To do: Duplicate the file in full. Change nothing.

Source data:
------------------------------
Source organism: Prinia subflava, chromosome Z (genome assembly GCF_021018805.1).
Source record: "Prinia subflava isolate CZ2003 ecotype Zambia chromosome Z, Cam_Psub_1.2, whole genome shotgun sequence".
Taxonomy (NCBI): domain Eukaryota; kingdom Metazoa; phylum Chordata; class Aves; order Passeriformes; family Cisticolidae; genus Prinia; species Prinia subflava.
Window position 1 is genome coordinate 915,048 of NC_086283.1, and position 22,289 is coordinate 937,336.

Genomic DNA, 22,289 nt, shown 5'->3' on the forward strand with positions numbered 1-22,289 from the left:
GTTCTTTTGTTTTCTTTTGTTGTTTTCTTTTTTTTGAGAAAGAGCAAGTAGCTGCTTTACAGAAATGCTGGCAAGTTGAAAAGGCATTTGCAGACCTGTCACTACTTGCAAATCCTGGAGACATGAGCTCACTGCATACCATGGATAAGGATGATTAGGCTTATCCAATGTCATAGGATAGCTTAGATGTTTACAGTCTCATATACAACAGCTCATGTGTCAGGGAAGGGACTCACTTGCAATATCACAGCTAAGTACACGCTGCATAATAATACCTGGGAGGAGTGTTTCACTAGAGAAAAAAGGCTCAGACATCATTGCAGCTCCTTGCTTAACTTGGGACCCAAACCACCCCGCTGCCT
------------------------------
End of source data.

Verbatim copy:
Source organism: Prinia subflava, chromosome Z (genome assembly GCF_021018805.1).
Source record: "Prinia subflava isolate CZ2003 ecotype Zambia chromosome Z, Cam_Psub_1.2, whole genome shotgun sequence".
Taxonomy (NCBI): domain Eukaryota; kingdom Metazoa; phylum Chordata; class Aves; order Passeriformes; family Cisticolidae; genus Prinia; species Prinia subflava.
Window position 1 is genome coordinate 915,048 of NC_086283.1, and position 22,289 is coordinate 937,336.

Genomic DNA, 22,289 nt, shown 5'->3' on the forward strand with positions numbered 1-22,289 from the left:
GTTCTTTTGTTTTCTTTTGTTGTTTTCTTTTTTTTGAGAAAGAGCAAGTAGCTGCTTTACAGAAATGCTGGCAAGTTGAAAAGGCATTTGCAGACCTGTCACTACTTGCAAATCCTGGAGACATGAGCTCACTGCATACCATGGATAAGGATGATTAGGCTTATCCAATGTCATAGGATAGCTTAGATGTTTACAGTCTCATATACAACAGCTCATGTGTCAGGGAAGGGACTCACTTGCAATATCACAGCTAAGTACACGCTGCATAATAATACCTGGGAGGAGTGTTTCACTAGAGAAAAAAGGCTCAGACATCATTGCAGCTCCTTGCTTAACTTGGGACCCAAACCACCCCGCTGCCT